From Herkimer to Mattydale to Endicott, abandoned Kmart plazas have stood as symbols of decline for years. Whether they closed five years ago, like a location in Central New York, or over 10 like one in the Southern Tier, community leaders have long been searching for solutions.
"Over the years, we've had some bites or people that have been interested in the property, but unfortunately, we've never had anybody that actually pulled the trigger and moved in. It's a very large space that we would like to see occupied," said Nick Paro, supervisor of the town of Salina.
The village of Endicott finally received the good news it's been waiting for: Green Mountain Electric Supply purchased the property with the goal of turning it into a warehouse.
What You Need To Know
- The village of Endicott finally received the good news they’ve been waiting for earlier this year, when Green Mountain Electric Supply purchased the property with the goal of turning into a warehouse
- Just a couple of months later, the Vermont-based company abandoned those plans, citing rising construction costs in stabilizing the building
- Since closing in 2017, the Kmart in Herkimer could also get new life
- A Rochester area engineering firm has plans to turn the property into a line of retail stores and commercial space
But just a couple of months later, the Vermont-based company abandoned those plans, citing rising construction costs in stabilizing the building. Endicott Mayor Linda Jackson said that’s not all bad news, though.
"That doesn't mean that they're giving up altogether. They are exploring other ideas. It brought attention to the fact that somebody was interested. It brought it into the limelight. And now, people are all over. I have two companies who have contacted me who want to buy it, but, of course, I have nothing to do with that. I'm just telling them they have to call Green Mountain themselves," said Jackson.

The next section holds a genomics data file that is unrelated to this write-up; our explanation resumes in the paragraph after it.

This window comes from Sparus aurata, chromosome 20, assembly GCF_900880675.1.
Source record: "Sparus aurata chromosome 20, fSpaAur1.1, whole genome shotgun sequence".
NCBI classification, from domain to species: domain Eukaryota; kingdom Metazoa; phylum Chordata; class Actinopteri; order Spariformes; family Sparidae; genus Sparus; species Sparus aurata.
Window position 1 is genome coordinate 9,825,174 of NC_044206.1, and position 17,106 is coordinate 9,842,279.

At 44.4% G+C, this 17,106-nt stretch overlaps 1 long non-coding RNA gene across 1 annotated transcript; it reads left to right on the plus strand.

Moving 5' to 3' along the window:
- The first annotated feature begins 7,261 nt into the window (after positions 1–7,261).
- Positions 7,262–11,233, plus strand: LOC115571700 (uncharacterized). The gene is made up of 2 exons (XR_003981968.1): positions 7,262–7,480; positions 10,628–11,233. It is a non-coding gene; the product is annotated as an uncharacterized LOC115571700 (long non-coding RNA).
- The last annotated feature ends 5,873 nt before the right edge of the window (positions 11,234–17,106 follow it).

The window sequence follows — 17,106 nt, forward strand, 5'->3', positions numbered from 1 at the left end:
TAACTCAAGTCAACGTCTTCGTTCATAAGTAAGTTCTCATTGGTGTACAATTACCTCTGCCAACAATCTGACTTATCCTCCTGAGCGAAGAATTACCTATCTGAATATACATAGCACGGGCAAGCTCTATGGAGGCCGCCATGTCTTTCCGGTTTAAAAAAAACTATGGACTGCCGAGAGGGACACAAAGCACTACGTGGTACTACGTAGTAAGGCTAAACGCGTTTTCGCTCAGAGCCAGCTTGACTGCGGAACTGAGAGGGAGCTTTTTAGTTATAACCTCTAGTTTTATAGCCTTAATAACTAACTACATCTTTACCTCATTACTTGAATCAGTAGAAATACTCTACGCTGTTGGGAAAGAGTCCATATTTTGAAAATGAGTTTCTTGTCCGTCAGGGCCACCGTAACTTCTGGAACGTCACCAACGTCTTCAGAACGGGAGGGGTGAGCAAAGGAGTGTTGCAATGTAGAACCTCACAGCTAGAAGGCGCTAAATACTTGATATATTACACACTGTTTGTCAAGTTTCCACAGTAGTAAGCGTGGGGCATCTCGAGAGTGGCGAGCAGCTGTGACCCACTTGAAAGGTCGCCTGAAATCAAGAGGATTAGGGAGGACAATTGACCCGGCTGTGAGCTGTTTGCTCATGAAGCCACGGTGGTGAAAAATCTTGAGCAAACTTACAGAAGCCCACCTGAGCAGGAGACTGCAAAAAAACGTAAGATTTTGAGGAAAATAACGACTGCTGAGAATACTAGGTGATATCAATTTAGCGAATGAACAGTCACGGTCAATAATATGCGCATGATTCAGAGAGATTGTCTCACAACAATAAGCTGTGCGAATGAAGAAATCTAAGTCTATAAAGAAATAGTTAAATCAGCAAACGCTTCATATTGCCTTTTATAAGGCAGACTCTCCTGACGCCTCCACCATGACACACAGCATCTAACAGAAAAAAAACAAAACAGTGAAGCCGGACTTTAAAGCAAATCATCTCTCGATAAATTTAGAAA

Since closing in 2017, the Kmart in Herkimer could also get new life. A Rochester area engineering firm has plans to turn the property into a line of retail stores and commercial space.
For mayors across the state, turning around these plazas is one of the top demands from residents, and they’re open to suggestions.
"I have got all these people talking to me about their ideas. Just an email and then I've got posts on Facebook. The community is really getting behind this. They want a say. People want to know that they can give me ideas and that I take them seriously, that we're not ignoring them," said Jackson.
For Mattydale and Endicott, some believe the large pieces of land could be perfect for a grocery store.
"That's a need for this community. It would probably fit the space very well. We've had some conversations, but nothing's come to fruition. But everybody in this community is always wondering when will little something move into this empty space," said Paro.
"I'm going to start with Trader Joe's and maybe even Wegmans. There's no reason they can't have one here. Also, because we have a great, a great population and let people know we exist, let them know what we have to offer,” said Jackson.
Whether it’s a factory or a grocery store, one goal remains across the state: bring new life to communities who need it. Green Mountain will still bring their facility to Broome County, but instead move it to Kirkwood.
According to Jackson, they still could build some type of facility on the vacant site.